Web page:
A Hundred Miles or More: A Collection
4 stars (out of 5)
This 16-track, 68-minute collection – a mix of new, “best of,” and released-elsewhere tracks – is the second of Krauss’ career.
The first, 1995’s Now That I’ve Found You, contained songs – the title track, “Oh, Atlanta,” and “When You Say Nothing at All” – that made the bluegrass prodigy into a country and pop star.
Krauss has continued making great music since, not only with her band Union Station, but solo projects, soundtracks, tributes and duets with other stars. A Hundred Miles or More is a treasure because it puts many of those far-flung gems in one place. And once they’re in one place, they more clearly illustrate Krauss’ uncanny ability to turn into a thing of rare beauty just about any song of any style, such as:
- the grand gospel of “Down to the River to Pray” from the O Brother soundtrack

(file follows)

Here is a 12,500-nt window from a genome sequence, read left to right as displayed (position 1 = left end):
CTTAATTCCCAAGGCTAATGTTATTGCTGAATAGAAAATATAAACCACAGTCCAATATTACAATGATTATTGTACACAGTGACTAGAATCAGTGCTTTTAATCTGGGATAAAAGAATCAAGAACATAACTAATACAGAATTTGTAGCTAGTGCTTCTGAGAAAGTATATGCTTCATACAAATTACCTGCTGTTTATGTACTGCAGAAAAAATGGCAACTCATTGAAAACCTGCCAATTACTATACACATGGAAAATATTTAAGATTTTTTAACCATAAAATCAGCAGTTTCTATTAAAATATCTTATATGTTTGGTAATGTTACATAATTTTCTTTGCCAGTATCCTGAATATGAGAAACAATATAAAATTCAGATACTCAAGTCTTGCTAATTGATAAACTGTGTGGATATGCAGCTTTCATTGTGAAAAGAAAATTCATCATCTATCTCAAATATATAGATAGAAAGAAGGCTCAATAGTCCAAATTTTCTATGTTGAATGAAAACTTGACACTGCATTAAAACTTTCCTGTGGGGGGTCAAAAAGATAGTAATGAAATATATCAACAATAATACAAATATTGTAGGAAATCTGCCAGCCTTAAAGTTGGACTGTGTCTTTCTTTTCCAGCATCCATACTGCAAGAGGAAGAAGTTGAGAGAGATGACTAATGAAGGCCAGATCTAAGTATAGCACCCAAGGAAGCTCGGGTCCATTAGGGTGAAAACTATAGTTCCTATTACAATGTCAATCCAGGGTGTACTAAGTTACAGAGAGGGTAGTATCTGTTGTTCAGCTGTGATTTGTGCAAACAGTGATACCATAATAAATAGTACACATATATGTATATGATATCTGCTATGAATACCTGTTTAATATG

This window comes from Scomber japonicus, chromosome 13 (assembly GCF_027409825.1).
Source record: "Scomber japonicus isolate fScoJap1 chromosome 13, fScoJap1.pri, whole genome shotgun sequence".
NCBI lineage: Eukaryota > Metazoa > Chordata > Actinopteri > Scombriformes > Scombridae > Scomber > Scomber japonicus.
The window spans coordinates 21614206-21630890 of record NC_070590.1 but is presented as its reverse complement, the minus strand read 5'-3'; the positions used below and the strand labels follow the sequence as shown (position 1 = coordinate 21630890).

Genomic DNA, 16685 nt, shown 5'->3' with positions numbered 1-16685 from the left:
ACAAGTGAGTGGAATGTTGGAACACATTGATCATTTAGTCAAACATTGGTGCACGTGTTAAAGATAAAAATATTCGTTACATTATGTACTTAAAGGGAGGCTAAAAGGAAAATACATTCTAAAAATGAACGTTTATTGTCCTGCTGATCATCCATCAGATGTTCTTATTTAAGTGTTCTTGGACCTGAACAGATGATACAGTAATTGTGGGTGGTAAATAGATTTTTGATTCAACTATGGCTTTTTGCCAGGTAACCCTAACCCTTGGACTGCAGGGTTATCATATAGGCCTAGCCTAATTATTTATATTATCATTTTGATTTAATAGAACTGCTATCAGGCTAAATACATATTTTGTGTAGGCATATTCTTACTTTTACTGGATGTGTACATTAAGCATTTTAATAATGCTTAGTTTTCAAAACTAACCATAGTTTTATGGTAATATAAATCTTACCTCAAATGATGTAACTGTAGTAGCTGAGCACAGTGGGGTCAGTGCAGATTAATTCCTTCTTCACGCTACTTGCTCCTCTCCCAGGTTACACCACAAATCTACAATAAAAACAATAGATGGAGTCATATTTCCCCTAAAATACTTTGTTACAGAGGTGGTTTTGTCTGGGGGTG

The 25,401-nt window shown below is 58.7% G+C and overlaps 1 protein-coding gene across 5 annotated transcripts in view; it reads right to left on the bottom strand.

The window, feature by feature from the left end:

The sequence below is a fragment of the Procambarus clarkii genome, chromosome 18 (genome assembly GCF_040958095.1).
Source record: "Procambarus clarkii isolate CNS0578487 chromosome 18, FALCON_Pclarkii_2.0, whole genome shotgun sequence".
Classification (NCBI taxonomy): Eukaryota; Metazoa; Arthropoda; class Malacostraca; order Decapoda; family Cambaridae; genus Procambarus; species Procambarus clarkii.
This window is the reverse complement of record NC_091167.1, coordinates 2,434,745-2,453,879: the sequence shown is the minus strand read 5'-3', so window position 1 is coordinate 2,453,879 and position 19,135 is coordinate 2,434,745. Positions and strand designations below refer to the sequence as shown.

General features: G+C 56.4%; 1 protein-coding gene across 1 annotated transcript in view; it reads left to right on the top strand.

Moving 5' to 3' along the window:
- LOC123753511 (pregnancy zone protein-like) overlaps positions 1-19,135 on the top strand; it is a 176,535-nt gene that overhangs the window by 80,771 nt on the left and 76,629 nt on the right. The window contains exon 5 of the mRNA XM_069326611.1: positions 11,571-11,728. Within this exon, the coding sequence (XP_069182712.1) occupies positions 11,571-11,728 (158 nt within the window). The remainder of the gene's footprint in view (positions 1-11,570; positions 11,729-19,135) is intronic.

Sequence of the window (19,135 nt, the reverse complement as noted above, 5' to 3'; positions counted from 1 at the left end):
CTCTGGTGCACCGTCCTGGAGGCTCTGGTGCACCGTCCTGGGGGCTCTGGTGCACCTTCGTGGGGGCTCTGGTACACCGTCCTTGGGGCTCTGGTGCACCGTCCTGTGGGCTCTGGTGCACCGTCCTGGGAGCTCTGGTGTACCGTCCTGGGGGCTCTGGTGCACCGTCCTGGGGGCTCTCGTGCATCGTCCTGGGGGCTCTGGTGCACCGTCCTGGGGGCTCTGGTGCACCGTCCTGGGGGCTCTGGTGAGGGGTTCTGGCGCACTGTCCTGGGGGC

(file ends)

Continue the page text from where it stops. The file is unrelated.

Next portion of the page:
- the keening death-ballad “Molly Ban” from The Chieftains’ Down the Old Plank Road: The Nashville Sessions
- “Whiskey Lullaby,” the exquisitely sad duet with Brad Paisley
- epic arrangements of “The Scarlet Tide” and “You Will Be My Ain True Love” from the Cold Mountain soundtrack
- “How’s the World Treating You,” a smooth Louvin Brothers duet with James Taylor
- and the irrepressibly poppy duet with John Waite on his 1984 #1 hit “Missing You” (Just hearing her sing the line “Since you’ve been gone…away” on this one is worth the price of the CD or the download)
The five new cuts are lush, soft rock arrangements that would have fit well on her underrated 1999 solo project Forget About It. “You’re Just a Country Boy” is the best of these, with Krauss’ voice at its tender best.
A little more bluegrass featuring Krauss’ fiddle skills would have been nice, as would the inclusion of her cover of Blind Faith’s “Can’t Find My Way Home” from the Crossing Jordan soundtrack, but this one will make a a great soundtrack for the coming summer nights.
by Aaron Keith Harris